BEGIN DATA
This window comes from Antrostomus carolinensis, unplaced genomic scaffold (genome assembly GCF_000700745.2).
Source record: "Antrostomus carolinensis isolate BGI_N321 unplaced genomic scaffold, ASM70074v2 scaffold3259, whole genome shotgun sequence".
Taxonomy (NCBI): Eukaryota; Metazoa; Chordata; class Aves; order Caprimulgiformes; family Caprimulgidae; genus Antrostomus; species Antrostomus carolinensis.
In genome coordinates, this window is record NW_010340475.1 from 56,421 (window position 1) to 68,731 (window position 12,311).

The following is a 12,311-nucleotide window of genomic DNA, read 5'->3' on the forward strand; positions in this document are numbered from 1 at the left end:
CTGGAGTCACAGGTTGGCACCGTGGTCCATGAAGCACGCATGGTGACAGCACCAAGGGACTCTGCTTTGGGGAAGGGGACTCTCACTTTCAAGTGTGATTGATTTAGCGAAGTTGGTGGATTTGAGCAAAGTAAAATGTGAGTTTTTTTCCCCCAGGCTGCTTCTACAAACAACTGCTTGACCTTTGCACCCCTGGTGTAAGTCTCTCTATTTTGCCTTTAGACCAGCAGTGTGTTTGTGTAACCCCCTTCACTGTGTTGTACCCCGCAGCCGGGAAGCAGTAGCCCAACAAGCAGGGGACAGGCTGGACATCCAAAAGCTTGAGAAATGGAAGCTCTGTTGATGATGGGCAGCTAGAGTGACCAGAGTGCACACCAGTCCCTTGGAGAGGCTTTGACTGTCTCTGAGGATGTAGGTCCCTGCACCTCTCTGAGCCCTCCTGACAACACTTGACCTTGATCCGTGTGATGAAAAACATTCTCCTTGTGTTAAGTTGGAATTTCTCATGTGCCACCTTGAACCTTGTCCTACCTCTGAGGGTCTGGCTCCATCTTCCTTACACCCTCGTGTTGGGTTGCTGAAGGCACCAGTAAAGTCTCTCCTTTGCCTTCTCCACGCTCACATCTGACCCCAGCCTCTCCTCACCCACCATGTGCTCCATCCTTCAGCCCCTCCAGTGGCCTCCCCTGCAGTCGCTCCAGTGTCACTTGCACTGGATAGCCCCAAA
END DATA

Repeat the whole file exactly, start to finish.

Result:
This window comes from Antrostomus carolinensis, unplaced genomic scaffold (genome assembly GCF_000700745.2).
Source record: "Antrostomus carolinensis isolate BGI_N321 unplaced genomic scaffold, ASM70074v2 scaffold3259, whole genome shotgun sequence".
Taxonomy (NCBI): Eukaryota; Metazoa; Chordata; class Aves; order Caprimulgiformes; family Caprimulgidae; genus Antrostomus; species Antrostomus carolinensis.
In genome coordinates, this window is record NW_010340475.1 from 56,421 (window position 1) to 68,731 (window position 12,311).

The following is a 12,311-nucleotide window of genomic DNA, read 5'->3' on the forward strand; positions in this document are numbered from 1 at the left end:
CTGGAGTCACAGGTTGGCACCGTGGTCCATGAAGCACGCATGGTGACAGCACCAAGGGACTCTGCTTTGGGGAAGGGGACTCTCACTTTCAAGTGTGATTGATTTAGCGAAGTTGGTGGATTTGAGCAAAGTAAAATGTGAGTTTTTTTCCCCCAGGCTGCTTCTACAAACAACTGCTTGACCTTTGCACCCCTGGTGTAAGTCTCTCTATTTTGCCTTTAGACCAGCAGTGTGTTTGTGTAACCCCCTTCACTGTGTTGTACCCCGCAGCCGGGAAGCAGTAGCCCAACAAGCAGGGGACAGGCTGGACATCCAAAAGCTTGAGAAATGGAAGCTCTGTTGATGATGGGCAGCTAGAGTGACCAGAGTGCACACCAGTCCCTTGGAGAGGCTTTGACTGTCTCTGAGGATGTAGGTCCCTGCACCTCTCTGAGCCCTCCTGACAACACTTGACCTTGATCCGTGTGATGAAAAACATTCTCCTTGTGTTAAGTTGGAATTTCTCATGTGCCACCTTGAACCTTGTCCTACCTCTGAGGGTCTGGCTCCATCTTCCTTACACCCTCGTGTTGGGTTGCTGAAGGCACCAGTAAAGTCTCTCCTTTGCCTTCTCCACGCTCACATCTGACCCCAGCCTCTCCTCACCCACCATGTGCTCCATCCTTCAGCCCCTCCAGTGGCCTCCCCTGCAGTCGCTCCAGTGTCACTTGCACTGGATAGCCCCAAA